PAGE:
An ancient sport, fighting change Wrestling: As Mongolia and its people grapple with change, an archaic sport with roots in religion resists the challenge of the present.

Sun Journal

July 03, 1996|By Ian Johnson | Ian Johnson,SUN FOREIGN STAFF

ULAN BATOR, Mongolia -- It is International Olympic Day in Mongolia, and under a wide, blue sky, traditional wrestlers are practicing their archaic sport. They circle like mythical birds, grappling sometimes for hours on end, finishing their bouts with a sudden heave that leaves one fighter on the grass and the crowd roaring.

Along with archery and horseback riding, wrestling is one of the manly sports that have defined Mongolian life since the 12th century and Genghis Khan. But like many other certainties in Mongolia, the country's wrestling establishment is being challenged as never before.

A few hours after that wrestling match last week, the new look of Mongolian sports was on display: the MBA, or Mongolian Basketball Association.

In the National Sports Palace, the MBA's top team is taking on Russia's Irkutsk All-Stars in a spirited show that attracts more people to the small gym than the wrestlers did to a vast outdoor stadium. The MBA's Business Devils are about 6 inches shorter than their Russian counterparts. But the Business Devils show Mongolian toughness, elbowing and checking the Russians into defeat, 102-98.

"Since 1990, we have more and more information about the world," says Odonjil, the MBA's vice president (who, like most Mongolians, has only one name). "Basketball is one of the consequences of this information revolution.

"As a Mongolian, I hope wrestling can develop highly as well, but it is still run under the old system, by people who don't understand the modern world."

Out of step

If Mongolian wrestling seems out of step with modern sports such as basketball, it is hardly surprising. Mongolia itself has been isolated from most international currents for centuries, spending nearly 200 years as a Chinese colony and then 70 years, until 1990, as a Soviet satellite.

Through it all, wrestling remained as it was for centuries.

Harking back to the sport's religious origins, the rules still call for victorious wrestlers to dance up and down in slow motion, with arms outstretched like the flight of an eagle or the mythical Garuda bird.

Few other rules exist.

Aides follow each wrestler onto the field like seconds in a duel. They hold the wrestler's ceremonial cap during the competition and act as coaches and referees. But there are no weight classes, and matches last for however long it takes for one wrestler to throw the other to the ground.

It is a very gentlemanly sport, with none of the boastfulness on display at the basketball game.

For Odonjil of the MBA, this tradition is quaint but out of place. He points to sumo wrestling in Japan, which has adopted time limits to make matches faster, as an example of the sort of modernization needed in Mongolia.

Even those who prefer the old rules admit that the quality of Mongolian wrestling is not what it once was.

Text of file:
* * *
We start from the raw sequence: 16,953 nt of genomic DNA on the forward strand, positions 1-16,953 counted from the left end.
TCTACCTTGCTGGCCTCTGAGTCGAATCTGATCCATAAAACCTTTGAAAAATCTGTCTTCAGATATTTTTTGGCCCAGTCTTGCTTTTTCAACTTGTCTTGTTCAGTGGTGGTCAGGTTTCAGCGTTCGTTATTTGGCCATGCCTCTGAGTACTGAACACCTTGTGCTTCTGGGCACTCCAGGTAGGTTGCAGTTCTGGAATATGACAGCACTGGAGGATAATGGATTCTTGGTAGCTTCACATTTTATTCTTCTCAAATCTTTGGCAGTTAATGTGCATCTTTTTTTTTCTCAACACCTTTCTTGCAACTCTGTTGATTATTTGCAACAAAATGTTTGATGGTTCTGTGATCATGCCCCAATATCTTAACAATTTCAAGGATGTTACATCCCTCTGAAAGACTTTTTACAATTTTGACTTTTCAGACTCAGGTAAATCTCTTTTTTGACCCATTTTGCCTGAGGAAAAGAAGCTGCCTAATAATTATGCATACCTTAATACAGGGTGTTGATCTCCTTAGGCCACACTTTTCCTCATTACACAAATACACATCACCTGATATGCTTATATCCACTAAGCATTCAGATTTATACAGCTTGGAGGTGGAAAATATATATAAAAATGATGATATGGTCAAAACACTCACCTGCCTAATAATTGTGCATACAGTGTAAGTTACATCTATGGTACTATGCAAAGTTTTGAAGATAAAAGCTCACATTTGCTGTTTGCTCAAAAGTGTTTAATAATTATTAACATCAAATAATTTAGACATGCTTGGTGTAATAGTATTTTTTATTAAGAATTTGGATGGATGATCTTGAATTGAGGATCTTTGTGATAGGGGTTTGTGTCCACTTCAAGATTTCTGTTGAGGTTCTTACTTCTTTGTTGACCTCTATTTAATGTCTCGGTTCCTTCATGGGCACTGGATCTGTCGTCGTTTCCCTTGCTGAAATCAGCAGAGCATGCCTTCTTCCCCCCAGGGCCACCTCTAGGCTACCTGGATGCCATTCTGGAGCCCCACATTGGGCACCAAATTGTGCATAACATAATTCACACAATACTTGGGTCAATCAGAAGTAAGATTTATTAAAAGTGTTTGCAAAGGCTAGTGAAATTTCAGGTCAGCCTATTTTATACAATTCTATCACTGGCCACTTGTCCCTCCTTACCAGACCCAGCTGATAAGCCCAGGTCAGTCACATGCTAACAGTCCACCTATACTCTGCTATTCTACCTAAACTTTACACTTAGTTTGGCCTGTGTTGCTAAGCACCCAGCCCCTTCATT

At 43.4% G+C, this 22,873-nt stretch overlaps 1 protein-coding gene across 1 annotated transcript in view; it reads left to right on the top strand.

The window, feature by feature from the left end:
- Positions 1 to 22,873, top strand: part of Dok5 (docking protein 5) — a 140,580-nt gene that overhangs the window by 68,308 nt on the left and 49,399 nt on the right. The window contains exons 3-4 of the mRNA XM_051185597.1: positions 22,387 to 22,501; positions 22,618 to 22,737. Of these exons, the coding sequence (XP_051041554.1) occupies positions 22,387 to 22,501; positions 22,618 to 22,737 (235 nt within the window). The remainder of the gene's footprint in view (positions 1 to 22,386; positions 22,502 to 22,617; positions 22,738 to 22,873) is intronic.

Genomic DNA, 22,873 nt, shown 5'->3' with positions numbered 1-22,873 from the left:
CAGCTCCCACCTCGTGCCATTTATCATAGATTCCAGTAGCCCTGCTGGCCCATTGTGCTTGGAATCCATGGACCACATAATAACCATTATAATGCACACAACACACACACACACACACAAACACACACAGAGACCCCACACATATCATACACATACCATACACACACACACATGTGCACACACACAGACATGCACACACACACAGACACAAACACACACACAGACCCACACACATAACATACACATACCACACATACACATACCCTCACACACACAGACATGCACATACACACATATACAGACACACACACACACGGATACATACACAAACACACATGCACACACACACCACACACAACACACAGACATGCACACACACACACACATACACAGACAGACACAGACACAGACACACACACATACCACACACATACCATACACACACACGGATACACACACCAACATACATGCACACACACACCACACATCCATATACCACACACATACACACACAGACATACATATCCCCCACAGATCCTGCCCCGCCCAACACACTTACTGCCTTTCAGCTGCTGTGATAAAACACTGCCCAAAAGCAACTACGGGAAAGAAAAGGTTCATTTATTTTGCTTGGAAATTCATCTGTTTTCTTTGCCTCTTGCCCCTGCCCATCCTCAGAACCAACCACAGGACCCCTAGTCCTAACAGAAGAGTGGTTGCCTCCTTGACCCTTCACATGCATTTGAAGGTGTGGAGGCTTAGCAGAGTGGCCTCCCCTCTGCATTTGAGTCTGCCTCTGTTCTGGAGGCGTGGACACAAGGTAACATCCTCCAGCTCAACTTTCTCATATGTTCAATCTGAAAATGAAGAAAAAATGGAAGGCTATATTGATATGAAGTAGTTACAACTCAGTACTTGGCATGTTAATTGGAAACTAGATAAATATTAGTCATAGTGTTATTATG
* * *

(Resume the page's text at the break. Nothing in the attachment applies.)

When inexpensive Soviet oil and guaranteed export markets in the Eastern Bloc enabled the country to afford a Soviet-style sports machine, the country's freestyle wrestlers usually brought home at least one Olympic medal. Countries with populations a hundred times that of Mongolia's 2.2 million won the gold medals, but Mongolia fared respectably with a steady stream of silvers and bronzes.

But since the 1980s, almost in lock step with the the economic breakdown of the Eastern Bloc, wrestling medals have seemed out of reach.

"I'm not satisfied with the current situation," says Sereeter, an instructor at the National Institute of Physical Education and a bronze-medal winner in the 1968 Olympic Games.

"Mongolian people are naturally very strong. The body is no problem. We lack proper training and facilities."

When Sereeter competed, money was seldom a problem.

Wrestlers were state employees with access to top-notch facilities. Even middle-ranking wrestlers could count on health benefits, housing, a job as a coach after retirement from the sport and a pension.

Winds of change

But as the Eastern Bloc's economy collapsed in the 1980s, benefits began to evaporate. Now, six years after Mongolia started down the road toward democracy and a market economy, wrestling is an impoverished sport.

Azargal, a 22-year-old who recently graduated from the Mongolian wrestling academy, says wrestlers no longer are employees of the state. And there are few alternate means of support.

Most wrestling clubs are formed around a top wrestler, who pays to keep together what is essentially an entourage.

Commercial sponsorship of wrestling clubs is virtually unknown, except for a few top wrestlers supported by the mining company Erdeni. Competitions take place irregularly.

That leaves Azargal with an income of about $34 a month, plus prize money. The prize money can be the equivalent of 20 cents a fight. With 26 percent of the population earning less than the national poverty level of $100 a year, this is respectable money for the son of a herdsman, but still not enough to live on.

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